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Marma Adi is the ancient Indian martial art form that manipulates vital points in the body, can be used both for self-defence and healing. Marma adi is the science of manipulating marmas or vital points. These are nerve junctures usually close to the skin surface.

The human body contains 107 marma points which, when struck or massaged, produce the desired healing or injurious results. Marma adi is now a near-extinct science, existing only in a few remote corners of the place of its origin.

The earliest evidence of the concept of vital pressure points dates back to roughly between 1700–1100 BC.Numerous other scattered references to vital points in Vedic and epic sources, it is certain that India's early martial practitioners knew and practised attacking or defending vital points. Sushruta (c. 6th century BC) identified and defined 107 vital points of the human body in his book 'Sushruta Samhita' , the "father of Surgery".Of these 107 points, 64 were classified as being lethal if properly struck with a fist or stick.Sushruta's work formed the basis of the medical discipline Ayurveda, which was taught alongside various Indian martial arts that had an emphasis on vital points, such as Varma Kalari.Siddha Vaidya (southern style) recognizes 108 marmas, 12 Padu marmas (death marmas) and 96 Thodu marmas (touch marmas). There are also counter marmas to heal trauma to the marmas.

Six categories of Marma Points
Maasa Marma (on the skin/muscles)
Asthi Marma (at bones)
Snayu Marma (at the nerves)
Dhamani Marma (at arteries)
Sandhi Marma (at the joints)
Shira Marma (at the veins)

According to marma adi, our body is crisscrossed like irrigation channels with meridians, a closed interconnecting system through which prana flows in the body. While acupressure, or shiatsu, follows a 14-meridian theory (with 361 marma or tsubo points), marma shastra believes there are 26 meridians in all. Of these, 12 are located in pairs on the left and right sides.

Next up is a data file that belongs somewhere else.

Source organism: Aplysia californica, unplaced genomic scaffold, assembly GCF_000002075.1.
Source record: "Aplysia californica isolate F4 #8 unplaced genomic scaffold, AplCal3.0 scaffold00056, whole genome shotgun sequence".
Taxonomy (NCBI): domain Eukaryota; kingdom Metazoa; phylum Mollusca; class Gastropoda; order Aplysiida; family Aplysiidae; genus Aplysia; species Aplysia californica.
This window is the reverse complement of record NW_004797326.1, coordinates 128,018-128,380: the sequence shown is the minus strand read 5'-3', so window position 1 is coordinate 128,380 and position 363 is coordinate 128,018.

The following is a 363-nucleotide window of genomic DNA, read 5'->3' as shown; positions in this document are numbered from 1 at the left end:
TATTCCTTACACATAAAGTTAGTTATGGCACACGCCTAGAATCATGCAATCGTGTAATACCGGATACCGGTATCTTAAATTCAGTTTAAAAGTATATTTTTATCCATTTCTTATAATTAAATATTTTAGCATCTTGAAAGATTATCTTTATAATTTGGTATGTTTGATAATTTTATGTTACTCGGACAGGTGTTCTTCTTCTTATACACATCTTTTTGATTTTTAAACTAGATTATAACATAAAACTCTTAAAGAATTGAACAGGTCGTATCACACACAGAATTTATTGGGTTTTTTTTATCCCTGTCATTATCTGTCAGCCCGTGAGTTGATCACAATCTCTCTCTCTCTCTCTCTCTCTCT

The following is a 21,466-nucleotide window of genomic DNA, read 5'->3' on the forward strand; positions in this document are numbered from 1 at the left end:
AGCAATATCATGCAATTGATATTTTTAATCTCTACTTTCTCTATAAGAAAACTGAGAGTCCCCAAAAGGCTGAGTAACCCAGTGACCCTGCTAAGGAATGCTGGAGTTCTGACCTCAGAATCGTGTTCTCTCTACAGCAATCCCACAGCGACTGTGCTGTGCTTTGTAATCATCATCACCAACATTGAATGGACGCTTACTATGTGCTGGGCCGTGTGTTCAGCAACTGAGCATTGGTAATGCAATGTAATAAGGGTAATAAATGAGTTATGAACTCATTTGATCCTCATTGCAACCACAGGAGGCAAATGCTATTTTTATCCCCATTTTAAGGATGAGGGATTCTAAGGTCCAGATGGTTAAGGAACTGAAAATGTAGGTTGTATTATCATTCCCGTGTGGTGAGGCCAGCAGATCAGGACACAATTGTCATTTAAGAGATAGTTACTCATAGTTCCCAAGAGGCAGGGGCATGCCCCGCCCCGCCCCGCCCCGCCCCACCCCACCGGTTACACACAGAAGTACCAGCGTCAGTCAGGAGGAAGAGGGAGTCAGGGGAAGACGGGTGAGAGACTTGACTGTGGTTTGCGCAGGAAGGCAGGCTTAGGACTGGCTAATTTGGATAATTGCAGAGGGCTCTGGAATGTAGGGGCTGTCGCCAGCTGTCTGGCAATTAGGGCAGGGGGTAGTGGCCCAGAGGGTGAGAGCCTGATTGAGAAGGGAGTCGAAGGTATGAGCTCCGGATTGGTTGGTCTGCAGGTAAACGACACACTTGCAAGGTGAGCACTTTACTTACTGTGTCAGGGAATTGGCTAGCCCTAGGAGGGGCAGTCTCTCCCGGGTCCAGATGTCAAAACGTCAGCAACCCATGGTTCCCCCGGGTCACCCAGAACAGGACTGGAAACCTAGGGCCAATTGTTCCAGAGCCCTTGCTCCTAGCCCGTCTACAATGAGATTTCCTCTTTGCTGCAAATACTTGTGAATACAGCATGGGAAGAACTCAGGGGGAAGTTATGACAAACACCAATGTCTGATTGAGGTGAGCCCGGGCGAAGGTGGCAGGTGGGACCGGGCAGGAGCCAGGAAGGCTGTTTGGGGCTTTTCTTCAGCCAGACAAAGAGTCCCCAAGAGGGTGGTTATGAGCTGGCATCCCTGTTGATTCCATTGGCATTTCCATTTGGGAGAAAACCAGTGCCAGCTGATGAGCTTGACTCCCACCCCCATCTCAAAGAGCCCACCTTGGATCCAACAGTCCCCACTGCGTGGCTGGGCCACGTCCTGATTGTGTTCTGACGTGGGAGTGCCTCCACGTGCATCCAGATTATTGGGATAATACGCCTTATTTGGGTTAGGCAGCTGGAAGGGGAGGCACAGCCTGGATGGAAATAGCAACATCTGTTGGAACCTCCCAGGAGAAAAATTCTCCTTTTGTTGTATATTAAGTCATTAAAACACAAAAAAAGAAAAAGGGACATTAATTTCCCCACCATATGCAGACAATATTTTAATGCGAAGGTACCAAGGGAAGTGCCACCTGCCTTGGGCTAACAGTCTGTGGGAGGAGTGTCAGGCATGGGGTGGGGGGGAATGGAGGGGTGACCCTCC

Marma points, supposed to be located on these meridians, boost the prana each time it flows through, resulting in a stronger life force energy. Marma points are also divided on the basis of their pancha bhautic (five elements) constitution into sadya pranahara (fire), kalanthara pranahara (water), vishalaya ghunam (air), vaikalyakara (earth) and rujakara (space).

While six of the 12 pairs of meridians have negative polarity (Shakti, yin, ida), six are of the positive polarity (Shiva, yang, pingala). The negative meridians begin from the toes or the middle of the body and go upward to the head. The positive meridians begin at the head and go down. The intensity of prana flow varies according to the time of the day, peaking and diminishing in a 12-hour cycle. A marma point is most vulnerable when prana is flowing through it.

The prana leaves the lungs at dawn between 1.00 a.m. and 3.00 a.m. and returns after flowing through 13 other channels within 24 hours. When the flow of prana is disturbed, the corresponding organ is affected. A study of the exact location of prana is imperative for marma adi to be effective, for it works only if the blow is precisely on the marma point. The hit should also be vertical. This excessive stress on a precise hit and the years of practice it demands has stymied the popularity of this martial art form.

Two kinds of weapons can be used in marma adi: natural and artificial. The natural weapons include various hand and finger strikes including snake strike, dart strike, mantis strike and dragon fist strike. The metamorphosis of your hand from a wobbly five-fingered prong to a deadly weapon requires much practice, including jabbing your fingers on leather strips, wood, wall or even a bucketful of sand. But before doing any of these, make sure that you massage your palms, fingers and wrists with oil to regulate the blood circulation. Usually these exercises are recommended three days a week, with a gradual increase in the strain.




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